U.S. energy boom has big impact on trade, but not jobs

  • Marie Cusick

A worker monitors pressurized testing at a  fracking site in Susquehanna County.

Lindsay Lazarski / WHYY

A worker monitors pressurized testing at a fracking site in Susquehanna County.

America’s recent oil and gas boom, including the massive Marcellus production here in Pennsylvania, has dramatically shifted the nation’s trade deficit. But this has not translated into a large number of energy industry jobs.
There are just under 200,000 direct oil and gas jobs nationwide, according to October figures from the Bureau of Labor Statistics. Pennsylvania has about 28,000 of those jobs.
The Washington Post takes a closer look:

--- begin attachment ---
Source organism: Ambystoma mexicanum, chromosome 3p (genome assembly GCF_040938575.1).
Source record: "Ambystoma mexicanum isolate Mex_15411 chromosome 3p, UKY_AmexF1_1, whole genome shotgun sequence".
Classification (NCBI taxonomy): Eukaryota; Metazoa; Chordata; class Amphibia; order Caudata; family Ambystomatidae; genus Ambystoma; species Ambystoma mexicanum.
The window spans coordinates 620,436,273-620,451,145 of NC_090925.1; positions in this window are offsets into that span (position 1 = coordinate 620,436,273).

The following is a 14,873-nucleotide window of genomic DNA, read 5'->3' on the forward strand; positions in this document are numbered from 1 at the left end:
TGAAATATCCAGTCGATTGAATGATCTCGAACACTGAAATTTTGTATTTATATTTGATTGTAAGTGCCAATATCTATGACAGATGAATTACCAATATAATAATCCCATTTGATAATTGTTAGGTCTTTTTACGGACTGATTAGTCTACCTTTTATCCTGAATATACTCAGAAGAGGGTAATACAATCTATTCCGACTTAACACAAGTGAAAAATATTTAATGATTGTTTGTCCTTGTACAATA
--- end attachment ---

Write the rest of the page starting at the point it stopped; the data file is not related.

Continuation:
The numbers are stark. For the first 10 months of the year, the trade deficit in petroleum products narrowed by $48 billion, a 19 percent decrease. Among non-petroleum goods, the trade balance actually widened by more than $20 billion, a 5.6 percent increase. Those numbers are not adjusted for inflation, but energy prices have been broadly stable in the last couple of years …
But the number of jobs directly involved in getting oil and gas out of the ground remains quite small, even as America’s petroleum trade balance has shifted dramatically.  This shouldn’t be completely surprising. Oil and gas are industries where a huge portion of the economic output created comes not from the labors of individual oilmen or even the machines they are operating, but from a scarce substance that happens to be located below the ground. You would expect for the great majority of extra GDP driven by petroleum exports to translate not into more jobs for people who work in or support oil and gas extraction, but into profits for oil companies and owners of the land that is being tapped.

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